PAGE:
All Croyd Crenson wants to do is be alert and look ‘normal’ for his sister’s wedding. The trouble is, his ‘Joker’ mutation sees him changing his form completely – and […]
All Croyd Crenson wants to do is be alert and look ‘normal’ for his sister’s wedding. The trouble is, his ‘Joker’ mutation sees him changing his form completely – and unpredictably – every time he falls asleep. Can he stay awake to make it through the wedding while passing as a ‘normal’ human?
The third issue of this mini series felt pretty unfocused. The series started out strongly – with a focus on the big events that led to an alien bomb being detonated and huge numbers of humans mutating or perishing as a result, but issue three largely tried to tell a more personal story as well as paint a picture of the effects of the bomb overall.
It’s more successful in this final issue at the personal tale it tells, with the poor people afflicted with unsightly and impractical mutations – Jokers – proving to be a potent race and class metaphor.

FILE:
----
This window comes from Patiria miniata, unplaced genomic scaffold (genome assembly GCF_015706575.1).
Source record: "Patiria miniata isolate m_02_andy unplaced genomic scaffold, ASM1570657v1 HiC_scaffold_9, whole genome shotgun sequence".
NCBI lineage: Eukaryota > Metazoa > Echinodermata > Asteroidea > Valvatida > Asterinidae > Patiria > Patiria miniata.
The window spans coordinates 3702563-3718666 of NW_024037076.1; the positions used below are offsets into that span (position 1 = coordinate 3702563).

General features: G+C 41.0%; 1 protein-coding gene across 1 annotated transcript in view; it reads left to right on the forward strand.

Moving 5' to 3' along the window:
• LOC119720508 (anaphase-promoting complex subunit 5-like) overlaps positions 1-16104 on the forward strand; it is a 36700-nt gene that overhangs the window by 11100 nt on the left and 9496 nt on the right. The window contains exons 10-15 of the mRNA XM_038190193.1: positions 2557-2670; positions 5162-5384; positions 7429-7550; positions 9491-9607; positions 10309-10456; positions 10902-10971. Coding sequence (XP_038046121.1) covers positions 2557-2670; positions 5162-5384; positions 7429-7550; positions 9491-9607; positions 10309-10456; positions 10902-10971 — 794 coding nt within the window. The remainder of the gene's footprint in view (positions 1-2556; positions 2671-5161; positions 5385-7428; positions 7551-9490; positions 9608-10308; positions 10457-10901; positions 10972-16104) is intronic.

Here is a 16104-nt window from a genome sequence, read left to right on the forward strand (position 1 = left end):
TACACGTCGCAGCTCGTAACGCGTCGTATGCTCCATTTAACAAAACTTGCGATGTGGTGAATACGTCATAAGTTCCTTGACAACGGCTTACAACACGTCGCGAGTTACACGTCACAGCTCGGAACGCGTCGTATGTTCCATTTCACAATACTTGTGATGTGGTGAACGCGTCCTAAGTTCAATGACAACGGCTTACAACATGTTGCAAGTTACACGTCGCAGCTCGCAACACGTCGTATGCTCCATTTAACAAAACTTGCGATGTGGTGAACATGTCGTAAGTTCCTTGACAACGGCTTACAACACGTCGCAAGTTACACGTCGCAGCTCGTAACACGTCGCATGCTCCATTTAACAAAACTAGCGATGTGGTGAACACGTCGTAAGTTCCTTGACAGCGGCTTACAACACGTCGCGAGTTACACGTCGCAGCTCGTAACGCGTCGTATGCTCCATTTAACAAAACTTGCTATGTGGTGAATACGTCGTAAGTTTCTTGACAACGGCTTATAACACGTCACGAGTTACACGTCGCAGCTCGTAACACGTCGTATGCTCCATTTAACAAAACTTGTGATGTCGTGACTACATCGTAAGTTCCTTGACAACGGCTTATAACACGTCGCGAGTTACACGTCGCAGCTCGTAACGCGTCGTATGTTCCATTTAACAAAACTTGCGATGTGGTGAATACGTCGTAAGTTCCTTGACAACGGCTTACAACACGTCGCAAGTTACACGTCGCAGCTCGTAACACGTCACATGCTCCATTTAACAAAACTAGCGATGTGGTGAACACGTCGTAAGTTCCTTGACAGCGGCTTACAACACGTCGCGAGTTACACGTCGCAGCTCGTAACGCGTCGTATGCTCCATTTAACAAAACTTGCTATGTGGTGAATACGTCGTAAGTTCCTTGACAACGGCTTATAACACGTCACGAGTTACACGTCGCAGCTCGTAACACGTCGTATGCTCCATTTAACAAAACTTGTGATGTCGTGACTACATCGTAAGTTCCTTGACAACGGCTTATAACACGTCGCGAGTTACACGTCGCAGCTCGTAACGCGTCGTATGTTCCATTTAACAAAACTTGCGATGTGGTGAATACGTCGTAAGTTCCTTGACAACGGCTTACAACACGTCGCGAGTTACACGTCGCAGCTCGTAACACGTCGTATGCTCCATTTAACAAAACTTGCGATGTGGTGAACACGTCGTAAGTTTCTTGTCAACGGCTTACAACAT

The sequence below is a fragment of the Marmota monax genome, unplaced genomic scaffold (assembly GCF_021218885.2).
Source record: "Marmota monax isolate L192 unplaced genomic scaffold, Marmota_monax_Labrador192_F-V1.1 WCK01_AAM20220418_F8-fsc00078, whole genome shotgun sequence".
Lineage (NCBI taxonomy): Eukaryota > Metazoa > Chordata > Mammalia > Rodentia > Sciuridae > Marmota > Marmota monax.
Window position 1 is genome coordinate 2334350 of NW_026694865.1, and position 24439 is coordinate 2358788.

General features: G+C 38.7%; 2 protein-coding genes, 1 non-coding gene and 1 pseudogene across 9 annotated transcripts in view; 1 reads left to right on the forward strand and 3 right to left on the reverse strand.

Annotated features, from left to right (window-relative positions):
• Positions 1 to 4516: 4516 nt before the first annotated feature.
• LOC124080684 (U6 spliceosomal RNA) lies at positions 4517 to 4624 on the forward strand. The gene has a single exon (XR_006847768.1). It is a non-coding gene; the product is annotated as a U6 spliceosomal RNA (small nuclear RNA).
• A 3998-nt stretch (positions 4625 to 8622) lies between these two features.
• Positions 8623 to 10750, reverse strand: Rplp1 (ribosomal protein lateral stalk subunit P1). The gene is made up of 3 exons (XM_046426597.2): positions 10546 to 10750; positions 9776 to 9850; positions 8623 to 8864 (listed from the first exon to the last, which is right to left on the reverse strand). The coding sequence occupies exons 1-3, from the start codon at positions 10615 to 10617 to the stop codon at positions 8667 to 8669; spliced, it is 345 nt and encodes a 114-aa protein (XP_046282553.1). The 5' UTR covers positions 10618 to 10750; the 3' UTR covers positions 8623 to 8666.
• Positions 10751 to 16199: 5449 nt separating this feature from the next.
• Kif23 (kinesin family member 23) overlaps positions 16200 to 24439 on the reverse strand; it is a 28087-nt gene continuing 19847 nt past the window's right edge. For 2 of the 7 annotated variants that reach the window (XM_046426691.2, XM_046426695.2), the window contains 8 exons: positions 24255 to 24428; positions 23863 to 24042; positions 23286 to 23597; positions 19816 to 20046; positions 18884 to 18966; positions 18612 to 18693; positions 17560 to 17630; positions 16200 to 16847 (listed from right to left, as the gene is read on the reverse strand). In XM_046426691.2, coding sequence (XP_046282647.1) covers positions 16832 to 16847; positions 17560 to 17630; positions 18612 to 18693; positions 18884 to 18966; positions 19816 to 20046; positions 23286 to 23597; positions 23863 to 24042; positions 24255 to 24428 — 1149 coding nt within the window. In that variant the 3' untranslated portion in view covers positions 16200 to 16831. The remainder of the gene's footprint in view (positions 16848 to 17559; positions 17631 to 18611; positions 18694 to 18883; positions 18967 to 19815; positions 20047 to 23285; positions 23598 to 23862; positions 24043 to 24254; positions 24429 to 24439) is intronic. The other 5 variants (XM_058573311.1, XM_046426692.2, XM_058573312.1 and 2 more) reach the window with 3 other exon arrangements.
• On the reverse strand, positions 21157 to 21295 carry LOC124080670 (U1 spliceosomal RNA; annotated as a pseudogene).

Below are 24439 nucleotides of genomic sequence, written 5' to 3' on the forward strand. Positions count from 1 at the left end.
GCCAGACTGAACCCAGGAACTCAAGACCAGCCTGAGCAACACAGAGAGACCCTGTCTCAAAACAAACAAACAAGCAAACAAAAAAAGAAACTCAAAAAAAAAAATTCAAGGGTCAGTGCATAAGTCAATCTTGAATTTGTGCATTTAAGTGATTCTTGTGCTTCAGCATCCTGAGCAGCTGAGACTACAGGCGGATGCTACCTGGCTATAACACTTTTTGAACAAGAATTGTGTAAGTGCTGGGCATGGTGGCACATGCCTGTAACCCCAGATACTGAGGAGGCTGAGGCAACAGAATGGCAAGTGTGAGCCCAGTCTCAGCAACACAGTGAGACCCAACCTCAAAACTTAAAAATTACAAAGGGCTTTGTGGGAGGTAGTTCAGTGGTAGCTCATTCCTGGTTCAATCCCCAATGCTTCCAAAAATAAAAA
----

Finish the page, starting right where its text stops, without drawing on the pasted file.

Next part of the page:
It does feel slightly anti-climactic as a result, though there’s a brief attempt at a coda after we see what happens to poor Croyd.
Unfortunately, this leaves the series feeling pretty disjointed and messy, but it has served its purpose as a Wild Cards prequel for readers who have never read the prose fiction the series sprang from.
With that origin infodump out of the way, hopefully the next Wild Cards series can be a bit more consistent and focused.
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